Ruling Against Boston Police

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zerg901

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First Circuit Upholds Right To Videotape Arresting Officers - Law Blog - WSJ

http://online.wsj.com/public/resources/documents/Glik.pdf

Boston Police were wrong when they arrested a man who recorded them making an arrest.

There is extensive information here regarding the importance of the public sharing of information about governmental activities.

The pdf of the court's ruling is only about a dozen pages long - it is not too hard to read. Perhaps you could take out the words 'video' and 'cellphone', and insert "scanner".

Openness
 

garys

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No you can't since one is an active process that is covered by law and the First Amendment and one isn't.
 

garys

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[Another link with some comments]


Court upholds 'citizen's right' to film cops

Appeals Court: Arresting Guy For Filming Cops Was A Clear Violation Of Both 1st & 4th Amendments | Techdirt

The ruling (pdf) from United States Court of Appeals For the First Circuit
http://www.citmedialaw.org/sites/citmedialaw.org/files/10-1764P-01A.pdf (PDF LINK)

Other Link:

June 08, 2011 - Videotaping the police: A brief legal analysis
Videotaping the police: A brief legal analysis

June 08, 2011 - Videotaping the police: Officer safety and policy issues explored
Videotaping the police: Officer safety and policy issues explored
I've only read a synopsis from which it wasn't clear to me if the issue covered video only or video and audio. Video or still photography of anyone on a public area has always been legal. Audio taping is different and has long been illegal in the state without either a court order or the consent of all parties being recorded. If the case involved video only without audio, then this is not a change in the law. If the case involved both, then it's a major change to the MA wiretapping laws and might be appealed to SCOTUS.
 

zerg901

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Just for general info - garys is on my ignore list - has been for many years - so I dont see his posts
 

ecps92

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Of Course he can re-write / interpret / suppose / think aloud / ponder all he wants to re-write anything , but as you point out... there is no change, no matter how hard we "WISH" / "THINK"

BTW - Congrats Gary :D

I've only read a synopsis from which it wasn't clear to me if the issue covered video only or video and audio. Video or still photography of anyone on a public area has always been legal. Audio taping is different and has long been illegal in the state without either a court order or the consent of all parties being recorded. If the case involved video only without audio, then this is not a change in the law. If the case involved both, then it's a major change to the MA wiretapping laws and might be appealed to SCOTUS.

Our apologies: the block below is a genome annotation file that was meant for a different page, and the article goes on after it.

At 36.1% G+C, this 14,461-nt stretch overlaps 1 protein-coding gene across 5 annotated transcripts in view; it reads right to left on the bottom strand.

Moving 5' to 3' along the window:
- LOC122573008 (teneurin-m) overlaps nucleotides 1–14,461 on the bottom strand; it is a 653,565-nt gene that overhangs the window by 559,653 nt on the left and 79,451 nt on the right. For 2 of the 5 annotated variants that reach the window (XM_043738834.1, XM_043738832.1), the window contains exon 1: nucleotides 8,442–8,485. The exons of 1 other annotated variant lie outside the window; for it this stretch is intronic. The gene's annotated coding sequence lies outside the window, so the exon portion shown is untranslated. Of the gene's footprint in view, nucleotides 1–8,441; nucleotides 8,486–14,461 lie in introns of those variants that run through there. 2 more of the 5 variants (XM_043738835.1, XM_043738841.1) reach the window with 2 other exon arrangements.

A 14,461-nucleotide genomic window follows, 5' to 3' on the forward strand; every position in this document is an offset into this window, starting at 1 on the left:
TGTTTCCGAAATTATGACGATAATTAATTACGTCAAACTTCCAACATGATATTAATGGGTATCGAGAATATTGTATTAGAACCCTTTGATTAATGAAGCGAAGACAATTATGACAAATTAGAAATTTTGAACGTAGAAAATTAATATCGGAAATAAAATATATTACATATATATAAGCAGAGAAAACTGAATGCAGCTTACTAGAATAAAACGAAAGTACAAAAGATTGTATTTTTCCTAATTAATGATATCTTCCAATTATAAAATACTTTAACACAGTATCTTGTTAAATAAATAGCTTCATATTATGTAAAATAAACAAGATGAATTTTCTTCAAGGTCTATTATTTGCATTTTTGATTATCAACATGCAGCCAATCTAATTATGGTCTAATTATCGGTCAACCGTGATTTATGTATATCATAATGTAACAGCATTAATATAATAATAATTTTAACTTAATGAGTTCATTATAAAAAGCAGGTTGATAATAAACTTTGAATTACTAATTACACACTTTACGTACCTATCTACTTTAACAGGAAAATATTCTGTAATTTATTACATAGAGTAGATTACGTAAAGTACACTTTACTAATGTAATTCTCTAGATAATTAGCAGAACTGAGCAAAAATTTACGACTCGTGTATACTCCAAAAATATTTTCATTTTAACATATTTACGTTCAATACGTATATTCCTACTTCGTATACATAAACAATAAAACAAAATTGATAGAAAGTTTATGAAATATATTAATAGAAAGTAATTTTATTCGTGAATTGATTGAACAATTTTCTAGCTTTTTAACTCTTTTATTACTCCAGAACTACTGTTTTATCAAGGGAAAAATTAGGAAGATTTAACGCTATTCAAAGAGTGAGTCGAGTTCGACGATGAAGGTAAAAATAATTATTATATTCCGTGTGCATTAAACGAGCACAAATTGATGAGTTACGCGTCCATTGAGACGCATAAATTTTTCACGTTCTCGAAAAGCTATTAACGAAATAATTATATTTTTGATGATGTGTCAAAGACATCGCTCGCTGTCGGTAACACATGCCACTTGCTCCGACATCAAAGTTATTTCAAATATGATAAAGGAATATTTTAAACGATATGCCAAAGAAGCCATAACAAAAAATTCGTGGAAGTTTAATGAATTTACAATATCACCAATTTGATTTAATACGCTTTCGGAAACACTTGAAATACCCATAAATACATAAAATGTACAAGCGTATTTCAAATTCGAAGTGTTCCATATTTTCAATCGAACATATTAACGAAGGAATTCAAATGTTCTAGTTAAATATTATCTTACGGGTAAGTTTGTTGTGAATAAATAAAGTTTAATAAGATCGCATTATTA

UPMan

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Other issues notwithstanding, I found the following sentence in the ruling to be pretty broad:
"Gathering information about government officials in a form that can readily be disseminated to others serves a cardinal First Amendment interest in protecting and promoting 'the free discussion of governmental affairs.'"
 

kc9cra

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Gary, where in the constitution does it say that audio isn't covered. I know that laws made after the constitution might make that disernment, but they are unconstitutional. After all, how is a scanner different from a video camera? I know a scanner doesn't record, but even recording, what's wrong with that? I know some things might be offensive or wrong, but that doesn't mean they should be illegal or that they are even any of the government's business to control. After all, some may say recording is wrong, while others say it's perfectly fine. It's funny how people support the legislation of morality. They believe the people creating these laws have the same beliefs that they do, and that the laws will be enforced exactly the way they wanted. Surprise!
What bugs me about wiretapping laws, and yes, this might be a little ot, but it annoys me that someone can break in to your home, steal your property shoot your dog, rape your wife, molest your kids, kill you, burn your house down, and steal your identity from your wallet, but you can't record what this person says. You can't even put a wireless listening device in your own home that transmits what is said, so you can monitor it. I understand if you're going to someone else's house, but this your own home. Someone invading your home apparently has the right to keep what they say private, so if they plan on robbing you, then sending their buddies to beat you up, you're not allowed to hear or record that electronicly. Also, I don't know about MA, because I've heard everything's illegal in Massachusetts, but there have been changes in the laws about tellin people they've been recorded. Now, at least in Indiana, if Iunderstand the law correctly, if one party concents to being recorded, they may legally record a conversation. Jus fyi